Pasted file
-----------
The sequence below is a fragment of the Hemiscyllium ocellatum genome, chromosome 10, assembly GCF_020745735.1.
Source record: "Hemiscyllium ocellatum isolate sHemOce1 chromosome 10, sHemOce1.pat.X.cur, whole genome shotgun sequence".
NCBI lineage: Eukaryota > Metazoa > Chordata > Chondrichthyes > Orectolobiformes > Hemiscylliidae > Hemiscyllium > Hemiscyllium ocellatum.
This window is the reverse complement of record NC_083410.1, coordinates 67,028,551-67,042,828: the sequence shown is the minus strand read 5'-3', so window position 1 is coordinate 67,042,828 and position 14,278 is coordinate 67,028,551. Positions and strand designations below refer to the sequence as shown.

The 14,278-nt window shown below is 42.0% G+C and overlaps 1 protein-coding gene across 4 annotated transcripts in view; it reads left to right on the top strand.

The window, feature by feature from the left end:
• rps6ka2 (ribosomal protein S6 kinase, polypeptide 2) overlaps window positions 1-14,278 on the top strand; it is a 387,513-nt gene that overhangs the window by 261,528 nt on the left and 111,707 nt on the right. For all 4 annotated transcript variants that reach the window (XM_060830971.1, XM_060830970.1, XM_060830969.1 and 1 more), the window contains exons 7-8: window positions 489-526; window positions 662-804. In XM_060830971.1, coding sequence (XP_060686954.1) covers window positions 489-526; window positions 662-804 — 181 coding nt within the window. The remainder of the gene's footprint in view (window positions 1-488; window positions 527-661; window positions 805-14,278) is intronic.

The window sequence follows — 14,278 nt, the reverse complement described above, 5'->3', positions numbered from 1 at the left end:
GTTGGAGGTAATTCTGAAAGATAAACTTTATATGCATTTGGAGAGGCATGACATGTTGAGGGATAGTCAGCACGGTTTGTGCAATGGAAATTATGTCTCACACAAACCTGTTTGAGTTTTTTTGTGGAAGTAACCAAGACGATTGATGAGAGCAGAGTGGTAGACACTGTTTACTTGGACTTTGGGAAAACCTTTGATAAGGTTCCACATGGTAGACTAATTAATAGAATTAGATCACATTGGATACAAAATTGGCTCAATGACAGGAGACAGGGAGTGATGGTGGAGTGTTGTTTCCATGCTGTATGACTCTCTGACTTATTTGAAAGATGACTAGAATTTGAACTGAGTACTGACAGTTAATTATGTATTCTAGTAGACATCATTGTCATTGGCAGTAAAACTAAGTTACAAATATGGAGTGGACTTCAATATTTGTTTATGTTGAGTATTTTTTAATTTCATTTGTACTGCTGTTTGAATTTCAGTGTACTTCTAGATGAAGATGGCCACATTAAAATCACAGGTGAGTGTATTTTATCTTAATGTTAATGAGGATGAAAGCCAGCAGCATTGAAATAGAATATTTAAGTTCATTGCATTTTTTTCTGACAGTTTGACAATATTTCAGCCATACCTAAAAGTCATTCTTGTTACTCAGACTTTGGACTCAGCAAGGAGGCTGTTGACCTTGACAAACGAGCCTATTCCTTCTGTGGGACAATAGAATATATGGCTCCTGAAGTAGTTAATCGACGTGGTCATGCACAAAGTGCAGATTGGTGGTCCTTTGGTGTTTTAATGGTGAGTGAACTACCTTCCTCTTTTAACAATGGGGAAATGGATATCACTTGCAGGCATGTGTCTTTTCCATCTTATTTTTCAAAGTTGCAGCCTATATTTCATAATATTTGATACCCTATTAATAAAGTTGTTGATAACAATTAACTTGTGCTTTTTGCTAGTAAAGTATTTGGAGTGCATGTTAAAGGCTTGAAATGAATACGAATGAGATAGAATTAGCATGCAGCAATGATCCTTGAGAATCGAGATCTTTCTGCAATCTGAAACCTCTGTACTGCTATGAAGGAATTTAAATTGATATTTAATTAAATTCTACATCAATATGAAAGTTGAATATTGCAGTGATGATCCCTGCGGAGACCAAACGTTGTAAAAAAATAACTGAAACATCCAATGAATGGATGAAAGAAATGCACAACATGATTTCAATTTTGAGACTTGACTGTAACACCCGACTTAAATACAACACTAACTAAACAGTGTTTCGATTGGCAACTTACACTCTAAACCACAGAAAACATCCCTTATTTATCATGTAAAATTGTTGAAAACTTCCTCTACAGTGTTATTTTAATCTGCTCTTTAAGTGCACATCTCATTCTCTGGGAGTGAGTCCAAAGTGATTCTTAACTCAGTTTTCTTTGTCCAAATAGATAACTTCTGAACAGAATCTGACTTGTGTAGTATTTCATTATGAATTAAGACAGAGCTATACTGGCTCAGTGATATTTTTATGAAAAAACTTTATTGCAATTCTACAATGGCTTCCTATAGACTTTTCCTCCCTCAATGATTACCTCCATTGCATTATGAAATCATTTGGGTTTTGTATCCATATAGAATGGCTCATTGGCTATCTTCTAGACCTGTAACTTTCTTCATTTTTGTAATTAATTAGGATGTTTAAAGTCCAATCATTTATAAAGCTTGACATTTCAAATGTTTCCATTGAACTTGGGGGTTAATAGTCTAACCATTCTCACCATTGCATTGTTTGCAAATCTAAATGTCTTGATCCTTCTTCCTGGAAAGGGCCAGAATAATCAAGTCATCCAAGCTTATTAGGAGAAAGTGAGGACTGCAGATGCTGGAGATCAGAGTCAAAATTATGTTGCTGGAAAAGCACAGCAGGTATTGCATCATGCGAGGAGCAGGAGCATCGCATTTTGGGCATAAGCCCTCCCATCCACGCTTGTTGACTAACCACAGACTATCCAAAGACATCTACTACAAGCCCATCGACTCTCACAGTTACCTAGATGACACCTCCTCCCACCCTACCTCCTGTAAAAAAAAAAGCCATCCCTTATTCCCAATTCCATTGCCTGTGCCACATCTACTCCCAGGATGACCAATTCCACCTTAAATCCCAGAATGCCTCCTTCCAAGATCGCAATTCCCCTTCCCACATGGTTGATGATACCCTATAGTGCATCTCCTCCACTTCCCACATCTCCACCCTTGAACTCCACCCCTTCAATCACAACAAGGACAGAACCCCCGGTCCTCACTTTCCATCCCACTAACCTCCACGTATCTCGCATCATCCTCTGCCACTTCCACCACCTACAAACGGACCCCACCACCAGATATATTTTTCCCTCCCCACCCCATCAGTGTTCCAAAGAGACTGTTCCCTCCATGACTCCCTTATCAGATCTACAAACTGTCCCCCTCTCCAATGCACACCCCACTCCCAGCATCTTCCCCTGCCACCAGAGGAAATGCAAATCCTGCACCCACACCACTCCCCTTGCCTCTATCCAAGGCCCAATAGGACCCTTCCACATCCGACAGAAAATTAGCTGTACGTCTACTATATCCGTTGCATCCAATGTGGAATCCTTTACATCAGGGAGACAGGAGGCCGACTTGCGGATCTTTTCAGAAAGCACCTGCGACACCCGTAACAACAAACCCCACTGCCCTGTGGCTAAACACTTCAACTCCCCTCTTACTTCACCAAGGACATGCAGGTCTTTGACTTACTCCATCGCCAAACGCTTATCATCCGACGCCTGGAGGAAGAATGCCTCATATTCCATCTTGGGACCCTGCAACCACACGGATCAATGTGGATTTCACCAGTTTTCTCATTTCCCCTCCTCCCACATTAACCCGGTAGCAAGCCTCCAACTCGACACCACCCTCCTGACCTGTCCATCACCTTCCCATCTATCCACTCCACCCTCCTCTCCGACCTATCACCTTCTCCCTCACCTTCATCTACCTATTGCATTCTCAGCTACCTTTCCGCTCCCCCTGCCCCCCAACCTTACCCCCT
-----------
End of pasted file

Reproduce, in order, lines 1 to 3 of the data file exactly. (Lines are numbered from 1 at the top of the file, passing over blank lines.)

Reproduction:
The sequence below is a fragment of the Hemiscyllium ocellatum genome, chromosome 10, assembly GCF_020745735.1.
Source record: "Hemiscyllium ocellatum isolate sHemOce1 chromosome 10, sHemOce1.pat.X.cur, whole genome shotgun sequence".
NCBI lineage: Eukaryota > Metazoa > Chordata > Chondrichthyes > Orectolobiformes > Hemiscylliidae > Hemiscyllium > Hemiscyllium ocellatum.